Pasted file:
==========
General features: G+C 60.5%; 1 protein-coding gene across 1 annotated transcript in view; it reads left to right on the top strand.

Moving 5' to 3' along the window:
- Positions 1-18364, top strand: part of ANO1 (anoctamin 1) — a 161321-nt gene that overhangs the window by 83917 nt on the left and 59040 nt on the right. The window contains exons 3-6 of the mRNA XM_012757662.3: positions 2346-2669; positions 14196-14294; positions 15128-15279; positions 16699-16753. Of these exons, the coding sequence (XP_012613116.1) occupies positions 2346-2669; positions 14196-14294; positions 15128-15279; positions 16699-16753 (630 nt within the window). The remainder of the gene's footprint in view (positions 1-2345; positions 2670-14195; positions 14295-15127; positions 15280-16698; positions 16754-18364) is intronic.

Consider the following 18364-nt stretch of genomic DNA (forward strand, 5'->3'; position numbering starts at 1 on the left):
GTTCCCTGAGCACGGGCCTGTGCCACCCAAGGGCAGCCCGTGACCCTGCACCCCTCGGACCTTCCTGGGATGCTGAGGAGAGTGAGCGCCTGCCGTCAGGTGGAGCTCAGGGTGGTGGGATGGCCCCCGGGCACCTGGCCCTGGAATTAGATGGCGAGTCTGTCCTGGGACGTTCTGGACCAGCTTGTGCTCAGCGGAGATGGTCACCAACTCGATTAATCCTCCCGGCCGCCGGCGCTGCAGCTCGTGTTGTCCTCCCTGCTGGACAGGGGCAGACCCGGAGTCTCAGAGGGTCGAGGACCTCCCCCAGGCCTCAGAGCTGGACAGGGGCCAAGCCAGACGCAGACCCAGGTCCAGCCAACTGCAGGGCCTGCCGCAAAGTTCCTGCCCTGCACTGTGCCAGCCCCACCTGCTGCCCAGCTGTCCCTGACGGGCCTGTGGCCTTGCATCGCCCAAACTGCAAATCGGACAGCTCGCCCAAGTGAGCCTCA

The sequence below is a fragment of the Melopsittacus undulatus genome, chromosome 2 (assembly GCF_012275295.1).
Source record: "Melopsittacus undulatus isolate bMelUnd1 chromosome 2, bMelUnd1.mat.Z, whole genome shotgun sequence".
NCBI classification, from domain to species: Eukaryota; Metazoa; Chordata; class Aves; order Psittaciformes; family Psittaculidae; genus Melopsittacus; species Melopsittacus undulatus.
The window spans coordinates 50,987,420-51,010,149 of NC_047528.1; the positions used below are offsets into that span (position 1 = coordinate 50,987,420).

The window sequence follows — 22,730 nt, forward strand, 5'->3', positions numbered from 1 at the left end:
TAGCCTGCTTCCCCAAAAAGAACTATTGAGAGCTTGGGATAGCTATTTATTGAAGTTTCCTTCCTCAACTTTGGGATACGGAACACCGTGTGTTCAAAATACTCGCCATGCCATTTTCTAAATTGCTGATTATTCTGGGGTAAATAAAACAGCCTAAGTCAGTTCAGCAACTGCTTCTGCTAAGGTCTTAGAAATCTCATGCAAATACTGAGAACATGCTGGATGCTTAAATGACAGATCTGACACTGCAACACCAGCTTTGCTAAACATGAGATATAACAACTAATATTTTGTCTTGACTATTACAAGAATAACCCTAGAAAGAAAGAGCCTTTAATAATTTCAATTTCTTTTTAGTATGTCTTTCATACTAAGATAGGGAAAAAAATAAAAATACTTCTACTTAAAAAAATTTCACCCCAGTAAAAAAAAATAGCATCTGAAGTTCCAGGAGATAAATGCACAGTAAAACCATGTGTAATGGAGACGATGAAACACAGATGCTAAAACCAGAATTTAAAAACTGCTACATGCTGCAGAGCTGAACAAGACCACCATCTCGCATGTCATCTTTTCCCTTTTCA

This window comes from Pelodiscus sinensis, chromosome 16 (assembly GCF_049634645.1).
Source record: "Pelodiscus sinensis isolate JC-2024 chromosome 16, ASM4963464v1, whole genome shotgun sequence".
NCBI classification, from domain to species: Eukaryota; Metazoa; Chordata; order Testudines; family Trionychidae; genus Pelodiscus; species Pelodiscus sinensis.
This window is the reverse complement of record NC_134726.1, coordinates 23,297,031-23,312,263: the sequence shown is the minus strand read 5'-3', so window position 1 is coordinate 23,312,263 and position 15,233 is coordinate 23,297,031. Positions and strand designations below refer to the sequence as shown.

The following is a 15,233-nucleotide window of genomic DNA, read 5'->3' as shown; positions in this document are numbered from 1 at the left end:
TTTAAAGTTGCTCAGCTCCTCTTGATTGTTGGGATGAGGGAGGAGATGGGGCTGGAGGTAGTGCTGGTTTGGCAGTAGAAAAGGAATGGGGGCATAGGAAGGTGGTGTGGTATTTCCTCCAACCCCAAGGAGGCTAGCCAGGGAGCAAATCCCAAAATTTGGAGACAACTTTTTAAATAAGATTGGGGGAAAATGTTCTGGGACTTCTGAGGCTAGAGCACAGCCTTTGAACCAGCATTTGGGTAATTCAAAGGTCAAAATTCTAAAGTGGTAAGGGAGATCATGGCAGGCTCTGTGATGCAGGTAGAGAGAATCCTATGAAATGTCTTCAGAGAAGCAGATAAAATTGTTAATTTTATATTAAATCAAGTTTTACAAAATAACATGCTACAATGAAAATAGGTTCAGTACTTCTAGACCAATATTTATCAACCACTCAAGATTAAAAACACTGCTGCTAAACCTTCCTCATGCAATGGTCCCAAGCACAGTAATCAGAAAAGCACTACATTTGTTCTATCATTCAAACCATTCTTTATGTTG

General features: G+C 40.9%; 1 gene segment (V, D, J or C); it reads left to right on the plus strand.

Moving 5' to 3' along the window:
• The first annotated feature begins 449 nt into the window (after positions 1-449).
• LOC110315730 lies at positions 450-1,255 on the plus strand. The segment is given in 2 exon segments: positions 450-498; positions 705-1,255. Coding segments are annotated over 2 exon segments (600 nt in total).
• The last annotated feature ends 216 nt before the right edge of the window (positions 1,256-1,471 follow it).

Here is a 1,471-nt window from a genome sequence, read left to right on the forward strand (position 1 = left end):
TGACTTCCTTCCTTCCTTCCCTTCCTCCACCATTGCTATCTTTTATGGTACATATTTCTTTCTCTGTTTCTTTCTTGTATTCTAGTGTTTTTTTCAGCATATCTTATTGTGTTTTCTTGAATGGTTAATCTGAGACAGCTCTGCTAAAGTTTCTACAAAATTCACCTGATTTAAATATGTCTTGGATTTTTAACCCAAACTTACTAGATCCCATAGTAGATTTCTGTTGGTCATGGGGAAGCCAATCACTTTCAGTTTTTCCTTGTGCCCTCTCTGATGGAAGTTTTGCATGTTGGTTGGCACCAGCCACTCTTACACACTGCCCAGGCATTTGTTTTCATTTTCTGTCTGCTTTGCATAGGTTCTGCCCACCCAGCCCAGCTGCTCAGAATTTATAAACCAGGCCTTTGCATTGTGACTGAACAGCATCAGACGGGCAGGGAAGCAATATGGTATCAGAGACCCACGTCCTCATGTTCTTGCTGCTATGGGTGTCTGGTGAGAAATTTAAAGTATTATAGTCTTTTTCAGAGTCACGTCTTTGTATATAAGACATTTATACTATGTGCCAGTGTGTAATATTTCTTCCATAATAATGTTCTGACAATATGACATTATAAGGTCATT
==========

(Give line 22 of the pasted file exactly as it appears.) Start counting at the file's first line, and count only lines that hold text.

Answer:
• The last annotated feature ends 216 nt before the right edge of the window (positions 1,256-1,471 follow it).